I’m sure you’ve come down with a case of Grass Is Greener Syndrome before. I know I have.
At one point or another, we’ve all found ourselves mentally “what if-ing” our way out of our current status, situation, or circumstance – whether it be with work, school, friends, our looks, personality, health… whatever it may be.
Up to the point of it affecting your emotional well-being, a lot of it is just basic human nature. It’s fleeting and totally normal.
But what about when it shows up in the one area of your life that you’ll never be able to emotionally afford its presence?
One of the most devastating relationships to be in is with a partner who has Grass Is Greener Syndrome.
Every source I found on the internet defines Grass Is Greener Syndrome as (I’m summing it up in my own words here from what I found):
Grass is Greener Syndrome is when someone believes what they currently have is no longer adequate, satisfying, ample, or enough. Because of this, doubt creeps in and the belief that “better is out there” is adopted and acted upon. This is generally followed by a complete lack of regard for the emotional casualties upon exit – whether that exit is physical or emotional.
Here’s my definition:
“The inability to emotionally and/or physically commit due to underlying and un-dealt with insecurities.” Period. Plain and simple.
Grass Is Greener Syndrome is more about an absence of commitment than it will ever be about a lack of relational fulfillment.
Having Grass Is Greener Syndrome is also…
- An indicator that you’re playing in the emotional little leagues. You need assistance in the form of finding “a perfect 10/better than what you currently have,” to be your training wheels and induct you into the majors. Why? You can’t do so on your own. If you could, you’d commit – to being single, being in a relationship, being honest, not deflecting, working on yourself, putting yourself in the other person’s shoes, etc.
- Emotional S&M that is exclusively self-inflicted.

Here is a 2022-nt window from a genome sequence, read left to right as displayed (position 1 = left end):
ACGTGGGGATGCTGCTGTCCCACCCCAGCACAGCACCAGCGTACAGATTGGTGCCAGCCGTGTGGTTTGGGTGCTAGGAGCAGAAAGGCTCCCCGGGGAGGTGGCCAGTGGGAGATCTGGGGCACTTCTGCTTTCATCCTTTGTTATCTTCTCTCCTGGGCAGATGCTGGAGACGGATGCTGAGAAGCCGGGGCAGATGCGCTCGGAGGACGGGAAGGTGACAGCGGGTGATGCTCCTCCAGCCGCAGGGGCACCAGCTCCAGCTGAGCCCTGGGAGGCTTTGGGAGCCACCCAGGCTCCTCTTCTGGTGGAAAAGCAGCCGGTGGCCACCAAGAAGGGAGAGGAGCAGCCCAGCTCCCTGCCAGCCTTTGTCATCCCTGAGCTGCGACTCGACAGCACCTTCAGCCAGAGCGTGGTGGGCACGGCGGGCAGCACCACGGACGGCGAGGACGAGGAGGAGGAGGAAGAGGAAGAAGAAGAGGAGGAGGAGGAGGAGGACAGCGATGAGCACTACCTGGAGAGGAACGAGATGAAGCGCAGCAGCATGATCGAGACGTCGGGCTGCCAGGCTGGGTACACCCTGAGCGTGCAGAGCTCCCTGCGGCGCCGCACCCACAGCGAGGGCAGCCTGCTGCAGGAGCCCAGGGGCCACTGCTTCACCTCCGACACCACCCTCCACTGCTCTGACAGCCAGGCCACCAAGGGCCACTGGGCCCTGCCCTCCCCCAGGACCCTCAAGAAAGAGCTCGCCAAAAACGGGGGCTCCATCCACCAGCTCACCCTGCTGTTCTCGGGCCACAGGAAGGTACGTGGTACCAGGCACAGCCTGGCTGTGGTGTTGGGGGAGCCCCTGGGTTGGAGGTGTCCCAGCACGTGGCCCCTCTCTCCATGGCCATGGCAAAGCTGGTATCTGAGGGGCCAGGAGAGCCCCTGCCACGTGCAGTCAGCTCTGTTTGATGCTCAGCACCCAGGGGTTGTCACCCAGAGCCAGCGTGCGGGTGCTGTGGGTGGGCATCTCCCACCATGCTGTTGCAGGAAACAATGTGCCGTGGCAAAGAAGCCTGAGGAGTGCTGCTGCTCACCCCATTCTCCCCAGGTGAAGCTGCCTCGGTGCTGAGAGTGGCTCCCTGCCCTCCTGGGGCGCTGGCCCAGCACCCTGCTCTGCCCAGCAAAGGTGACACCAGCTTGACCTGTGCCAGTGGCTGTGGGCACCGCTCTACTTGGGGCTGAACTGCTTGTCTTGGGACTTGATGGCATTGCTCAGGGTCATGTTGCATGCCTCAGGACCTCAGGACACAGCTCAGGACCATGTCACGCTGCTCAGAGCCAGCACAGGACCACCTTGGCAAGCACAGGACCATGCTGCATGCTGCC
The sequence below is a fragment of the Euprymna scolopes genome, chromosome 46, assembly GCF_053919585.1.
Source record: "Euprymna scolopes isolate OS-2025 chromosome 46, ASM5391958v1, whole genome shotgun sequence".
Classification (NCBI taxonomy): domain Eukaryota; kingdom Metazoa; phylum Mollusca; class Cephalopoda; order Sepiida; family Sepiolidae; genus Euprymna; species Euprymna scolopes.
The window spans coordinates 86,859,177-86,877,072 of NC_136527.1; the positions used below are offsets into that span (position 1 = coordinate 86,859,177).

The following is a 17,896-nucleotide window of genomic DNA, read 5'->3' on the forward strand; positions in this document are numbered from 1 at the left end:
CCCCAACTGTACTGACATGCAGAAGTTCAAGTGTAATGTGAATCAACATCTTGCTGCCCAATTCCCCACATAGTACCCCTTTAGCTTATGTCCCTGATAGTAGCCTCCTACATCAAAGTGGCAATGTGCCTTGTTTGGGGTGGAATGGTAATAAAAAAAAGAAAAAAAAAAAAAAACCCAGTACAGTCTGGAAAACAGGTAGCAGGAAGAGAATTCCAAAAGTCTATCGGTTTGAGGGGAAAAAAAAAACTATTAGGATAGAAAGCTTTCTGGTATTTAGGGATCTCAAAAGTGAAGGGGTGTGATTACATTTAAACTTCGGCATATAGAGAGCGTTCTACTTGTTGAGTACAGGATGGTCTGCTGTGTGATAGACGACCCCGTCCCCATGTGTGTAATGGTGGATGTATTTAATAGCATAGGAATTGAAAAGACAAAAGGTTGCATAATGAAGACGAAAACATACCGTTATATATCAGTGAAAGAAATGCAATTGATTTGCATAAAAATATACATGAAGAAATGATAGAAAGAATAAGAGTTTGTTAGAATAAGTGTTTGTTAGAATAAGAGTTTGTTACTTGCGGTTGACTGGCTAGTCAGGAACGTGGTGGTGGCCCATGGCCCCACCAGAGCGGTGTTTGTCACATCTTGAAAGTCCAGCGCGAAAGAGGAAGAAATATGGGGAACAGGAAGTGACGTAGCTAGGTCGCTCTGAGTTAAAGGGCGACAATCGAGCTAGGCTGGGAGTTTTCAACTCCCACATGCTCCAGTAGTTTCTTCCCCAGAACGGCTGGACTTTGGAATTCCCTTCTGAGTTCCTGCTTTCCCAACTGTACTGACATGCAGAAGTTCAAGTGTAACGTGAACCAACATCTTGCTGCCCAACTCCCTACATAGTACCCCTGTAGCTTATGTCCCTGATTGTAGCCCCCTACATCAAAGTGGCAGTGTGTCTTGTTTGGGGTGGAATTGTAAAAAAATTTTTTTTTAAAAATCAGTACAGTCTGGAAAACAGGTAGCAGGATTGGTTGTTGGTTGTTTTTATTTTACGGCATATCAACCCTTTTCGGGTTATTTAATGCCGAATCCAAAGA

- A symptom of emotional unavailability and narcissism that does not discriminate against age, gender or orientation.
- On a subconscious level, for Grass Is Greener Syndrome to take place in a romantic relationship, one must be a walking contradiction who values control over everything and is painfully insecure. They believe that if they fully commit to one person, they could be missing out on attracting someone who would be a better emotional, financial, and/or superficial beard. Although they’d never admit it, the “greener grass,” would legitimize them in some way, while invalidating their inadequacies. It would shut the haters down and surely, extinguish any further curiosity of greener grass.
- Because they are so insecure, people who suffer from Grass Is Greener Syndrome are also professional lily padders. They have to be on one lily pad (relationship) to jump to the next. They use their relationships as insurance policies. This is why Grass Is Greener Syndrome is not just associated with breakups.
Is there a way to hack Grass Is Greener Syndrome?
If you are in a relationship with someone who has Grass Is Greener Syndrome, the best outcome is that you break up with them or they break up with you. A lot of the time, these people will still get their needs met from you while they cheat, lie, and keep a watchful eye out for greener grass.
That could mean anything from not deleting dating apps while they’re in a relationship with you to full-blown cheating and in some cases, having relationships on the side (emotional and/or sexual), with other people while still being in a relationship with you.
For most people, my definition of Grass Is Greener Syndrome is not believable or easily assessable.
As long as there is a struggle when it comes to self-esteem and confidence, we will always be convinced that our “not enough-ness,” is the reason why our partner has an emotional and relational handicap.
Like attracts like.
In other words, to give anyone the time of day or to be attracted to someone who has Grass Is Greener Syndrome, you have to be as insecure and as narcissistic as they are. I learned this the hard way. Narcissism basically boils down to making everything about you.
Your partner will make everything about them – their needs and their agenda – while you make all of their disrespectful, insecurity-inducing, and selfish behavior associated with that agenda, about how YOU are somehow, not enough. And whatever angel you view it from, that’s making it all about you. This is what I call “reverse narcissism.”
Reverse narcissists are some of the kindest people you will ever meet. They are also professional doormats. How do I know? I used to be one.
I used to be very attracted to men who had Grass Is Greener Syndrome. If I could get a guy to fully commit, who unbeknownst to me, was always keeping his options/eyes/ears/arms and in some cases, legs open, but gave off that addicting vibe of never quite “having” him…
That must mean that I was truly something special.
I wanted to be the reason why he changed his ways. Doing this would also invalidate the heartbreak and insecurity that others had caused me in the past.